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Spine safety for the Summer Solstice

June 21, 2016

Matthew Vasey MD


Department of Emergency Medicine, Tampa General Hospital | Teamhealth, an affiliate of University of South Florida

Disclosure: Opinions reflect neither employer nor affiliated institutions, soley those of the author.



The 2016 Summer Solstice is here, and with that comes a few sobering memories of injuries related to Summer swim fun. Growing up in Florida, much of the year is spent near, on or in the water. When the year is at its hottest many are getting in the water with greater frequency, haste, energy and impairment. With this increase in excitement, comes increased risk of diving injury. Scuba diving, hyperbaric and other maritime pathophysiology are for another day. This entry is to highlight trauma to the head, and neck with risk of drowning or near-drowning.

The mechanism of injury relates to unanticipated shallowness of water where one has entered leading to blunt trauma injury to head, flexion-extension-compression injury of neck and potential aspiration of water within lungs. The WHO suggests up to 14% of spinal cord injury are diving related. [1] Young males prove to be most susceptible. [2]

Best case scenario, one bumps their head, strains their neck, shakes it off without a scratch and resumes life uninterrupted according to plan. The darker side is one of permanent course correction of life for family and self. This nightmare includes outcomes not limited to paralysis by spinal cord disruption, anoxic brain injury otherwise brain death due to lack of oxygen due to near-drowning event and of course prompt death due to traumatic syncope otherwise being knocked unconscious from head trauma or paralysis with inability to move your body followed immediately by drowning.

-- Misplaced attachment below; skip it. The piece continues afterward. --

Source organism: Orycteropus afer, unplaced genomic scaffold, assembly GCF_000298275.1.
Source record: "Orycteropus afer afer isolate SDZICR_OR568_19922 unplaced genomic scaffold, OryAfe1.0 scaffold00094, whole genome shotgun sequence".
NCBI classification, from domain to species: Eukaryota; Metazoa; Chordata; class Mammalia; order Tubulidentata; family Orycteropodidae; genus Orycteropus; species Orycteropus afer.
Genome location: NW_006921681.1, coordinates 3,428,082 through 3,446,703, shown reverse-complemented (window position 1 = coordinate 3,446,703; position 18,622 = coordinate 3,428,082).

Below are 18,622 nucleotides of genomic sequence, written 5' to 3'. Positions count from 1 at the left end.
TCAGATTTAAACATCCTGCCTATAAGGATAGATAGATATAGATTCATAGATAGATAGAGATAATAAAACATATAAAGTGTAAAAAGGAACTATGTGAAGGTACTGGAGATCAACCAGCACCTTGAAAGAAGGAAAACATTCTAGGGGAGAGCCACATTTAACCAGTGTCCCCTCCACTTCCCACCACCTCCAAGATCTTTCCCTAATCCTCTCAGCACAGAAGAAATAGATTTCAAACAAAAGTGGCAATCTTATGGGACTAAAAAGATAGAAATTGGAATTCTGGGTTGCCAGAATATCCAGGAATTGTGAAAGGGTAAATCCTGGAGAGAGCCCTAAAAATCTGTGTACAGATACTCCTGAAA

Please take a moment this Summer when eagerness, enthusiasm or maybe even an otherwise responsible entertaining impaired indulgence hijacks higher cortical thought ... pause ... and at least jump feet first, but ideally, do not jump at all. You never know what lurks 3 feet beneath the surface waiting to change your life and that of those who care about you.

REFERENCES:

1. Greenberg RD, Buckley II CJ. Head Injury and Spinal Cord Injury. In: Cooney DR. eds. Cooney's EMS Medicine. New York, NY: McGraw-Hill; 2016. http://accessemergencymedicine.mhmedical.com/content.aspx?bookid=1650&Sectionid=107956627.
2. World Health Organization. Water-related diseases: spinal injury. Geneva. 2001.http://www.who.int/water_sanitation_health/diseases/spinal/en/. Accessed June 14, 2011.





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